May Arkwright moved to the Coeur d’Alene mining district in 1883 and opened a boarding house where she met Levi “Al” Hutton, a railroad engineer. Several years later, the two married and continued their lives in the mining district, becoming very involved in labor struggles. While Levi was more concerned about mining issues, May was an outspoken political activist who became a prominent figure in the women’s suffrage movement. May successfully secured the vote for women in Idaho in 1896.
In 1897 the couple invested in the Hercules Mine and in 1901, their investment paid off – the mine struck one of the world’s largest and most lucrative veins of silver and lead ore ever found. The Hutton’s 3/32nd interest made them overnight millionaires.
In 1906 the Hutton’s had John K. Dow and Clarence Hubbell build a 4-story building in Spokane. In anticipation of her new home in the Hutton Building, May Hutton announced the property’s fourth floor penthouse would have nine elegant rooms which “will be in the nature of apartments and will be as luxuriantly furnished as any that can be found west of the Rocky Mountains. No cost will be spared.” A year later, in 1907, the couple moved into the penthouse on the top floor.
May continued her political activism after moving to Spokane, which caught the attention of many influential people in the area. Her passion and enthusiasm helped to secure the vote for women in the state of Washington, and she became the first woman in Spokane to register to vote. The effort that May put into the women’s suffrage movement gained her national attention and she is credited as one of the most influential women to spearhead the women’s suffrage movement in Washington.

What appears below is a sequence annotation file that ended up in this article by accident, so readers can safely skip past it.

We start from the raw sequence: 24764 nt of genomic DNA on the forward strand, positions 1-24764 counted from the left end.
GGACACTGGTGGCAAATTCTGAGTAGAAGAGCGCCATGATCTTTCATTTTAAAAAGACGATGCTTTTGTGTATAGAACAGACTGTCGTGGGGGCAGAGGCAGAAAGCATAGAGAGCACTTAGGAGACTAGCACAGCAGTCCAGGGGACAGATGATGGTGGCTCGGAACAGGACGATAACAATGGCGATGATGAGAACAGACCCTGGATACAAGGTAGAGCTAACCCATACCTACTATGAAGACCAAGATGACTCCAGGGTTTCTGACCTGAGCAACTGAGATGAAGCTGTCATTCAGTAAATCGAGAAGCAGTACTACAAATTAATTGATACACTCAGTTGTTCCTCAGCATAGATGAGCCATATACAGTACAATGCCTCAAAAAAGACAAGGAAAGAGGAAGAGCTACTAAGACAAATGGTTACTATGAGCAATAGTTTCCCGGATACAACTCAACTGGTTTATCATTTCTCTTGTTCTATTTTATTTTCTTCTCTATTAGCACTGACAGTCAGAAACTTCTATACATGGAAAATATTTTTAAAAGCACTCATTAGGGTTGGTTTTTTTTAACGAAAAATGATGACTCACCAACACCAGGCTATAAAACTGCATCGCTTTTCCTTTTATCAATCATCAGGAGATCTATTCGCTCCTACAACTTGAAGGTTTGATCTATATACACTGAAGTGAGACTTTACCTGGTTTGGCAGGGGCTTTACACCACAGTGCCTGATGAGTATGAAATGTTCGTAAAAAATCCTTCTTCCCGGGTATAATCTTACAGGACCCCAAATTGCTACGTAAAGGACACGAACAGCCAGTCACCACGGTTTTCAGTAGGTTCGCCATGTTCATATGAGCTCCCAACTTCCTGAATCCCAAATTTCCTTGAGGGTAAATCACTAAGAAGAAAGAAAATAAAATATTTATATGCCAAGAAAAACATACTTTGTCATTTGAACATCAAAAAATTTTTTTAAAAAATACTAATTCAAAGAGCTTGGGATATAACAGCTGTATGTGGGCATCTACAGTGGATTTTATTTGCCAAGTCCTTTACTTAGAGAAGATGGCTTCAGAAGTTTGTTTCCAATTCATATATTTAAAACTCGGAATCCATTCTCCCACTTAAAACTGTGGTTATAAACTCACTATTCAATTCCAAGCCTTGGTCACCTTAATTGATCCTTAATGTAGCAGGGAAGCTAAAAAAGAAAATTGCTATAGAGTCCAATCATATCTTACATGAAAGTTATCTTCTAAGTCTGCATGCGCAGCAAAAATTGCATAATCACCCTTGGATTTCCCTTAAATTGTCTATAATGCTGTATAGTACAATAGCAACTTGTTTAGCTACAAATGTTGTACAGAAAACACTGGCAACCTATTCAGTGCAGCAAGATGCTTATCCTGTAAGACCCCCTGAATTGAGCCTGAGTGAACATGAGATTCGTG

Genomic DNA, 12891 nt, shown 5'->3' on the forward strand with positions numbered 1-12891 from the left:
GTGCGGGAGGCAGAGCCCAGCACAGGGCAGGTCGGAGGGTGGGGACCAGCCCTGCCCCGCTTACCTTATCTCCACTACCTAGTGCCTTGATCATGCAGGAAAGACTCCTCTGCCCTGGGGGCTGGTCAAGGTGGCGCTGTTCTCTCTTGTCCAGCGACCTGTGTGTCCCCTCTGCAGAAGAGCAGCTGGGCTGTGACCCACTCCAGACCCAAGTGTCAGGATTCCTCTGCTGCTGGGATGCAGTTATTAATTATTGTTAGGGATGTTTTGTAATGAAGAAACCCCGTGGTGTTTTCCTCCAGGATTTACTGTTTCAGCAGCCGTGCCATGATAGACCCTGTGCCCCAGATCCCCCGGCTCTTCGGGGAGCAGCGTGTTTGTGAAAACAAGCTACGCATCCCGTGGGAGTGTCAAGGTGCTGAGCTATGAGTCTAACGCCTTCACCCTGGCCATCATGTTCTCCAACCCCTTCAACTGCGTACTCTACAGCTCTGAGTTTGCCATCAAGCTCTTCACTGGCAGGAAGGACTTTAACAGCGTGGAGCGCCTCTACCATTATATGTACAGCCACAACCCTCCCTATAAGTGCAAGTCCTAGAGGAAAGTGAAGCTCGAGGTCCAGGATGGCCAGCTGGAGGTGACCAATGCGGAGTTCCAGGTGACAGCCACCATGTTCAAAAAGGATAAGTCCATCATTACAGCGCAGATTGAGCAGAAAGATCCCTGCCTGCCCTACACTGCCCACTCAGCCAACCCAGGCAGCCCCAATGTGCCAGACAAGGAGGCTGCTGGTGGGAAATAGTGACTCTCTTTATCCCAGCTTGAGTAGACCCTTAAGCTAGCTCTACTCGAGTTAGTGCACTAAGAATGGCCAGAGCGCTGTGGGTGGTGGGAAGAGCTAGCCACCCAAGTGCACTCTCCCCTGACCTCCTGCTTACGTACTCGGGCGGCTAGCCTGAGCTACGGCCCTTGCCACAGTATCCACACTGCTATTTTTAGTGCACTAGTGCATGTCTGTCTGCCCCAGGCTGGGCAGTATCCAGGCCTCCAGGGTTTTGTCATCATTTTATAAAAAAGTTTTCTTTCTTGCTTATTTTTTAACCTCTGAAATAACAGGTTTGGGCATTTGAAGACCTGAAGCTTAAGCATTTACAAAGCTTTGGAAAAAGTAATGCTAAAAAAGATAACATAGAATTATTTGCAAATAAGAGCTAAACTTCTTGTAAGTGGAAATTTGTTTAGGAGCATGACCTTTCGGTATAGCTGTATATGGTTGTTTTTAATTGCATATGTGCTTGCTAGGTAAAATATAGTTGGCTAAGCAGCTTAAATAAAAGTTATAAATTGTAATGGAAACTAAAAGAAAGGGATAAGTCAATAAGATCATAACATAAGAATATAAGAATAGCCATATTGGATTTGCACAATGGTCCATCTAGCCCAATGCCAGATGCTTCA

The Huttons moved to a different home on Spokane’s South Hill in 1914, but May Hutton died a year later in 1915. During the eight years she lived in Spokane, it was said that May gave over $450,000 to charity. Levi Hutton, who was orphaned at six years old, pursued his dream of building a home for orphaned children after his wife’s premature death. In 1919, the Hutton Settlement was established. For nine years, Levi Hutton cared for the children that called the Hutton Settlement home. But in 1928, Levi passed away, leaving behind a rich and full Hutton legacy. It was said that Levi, like May, “left the world better than [when] he found it.”
The Hutton building remained in the family’s estate until 1969. In 1989, the building underwent major renovations and today it houses offices and local retail stores in downtown Spokane. The Hutton Settlement has been a model for orphanages all over the country.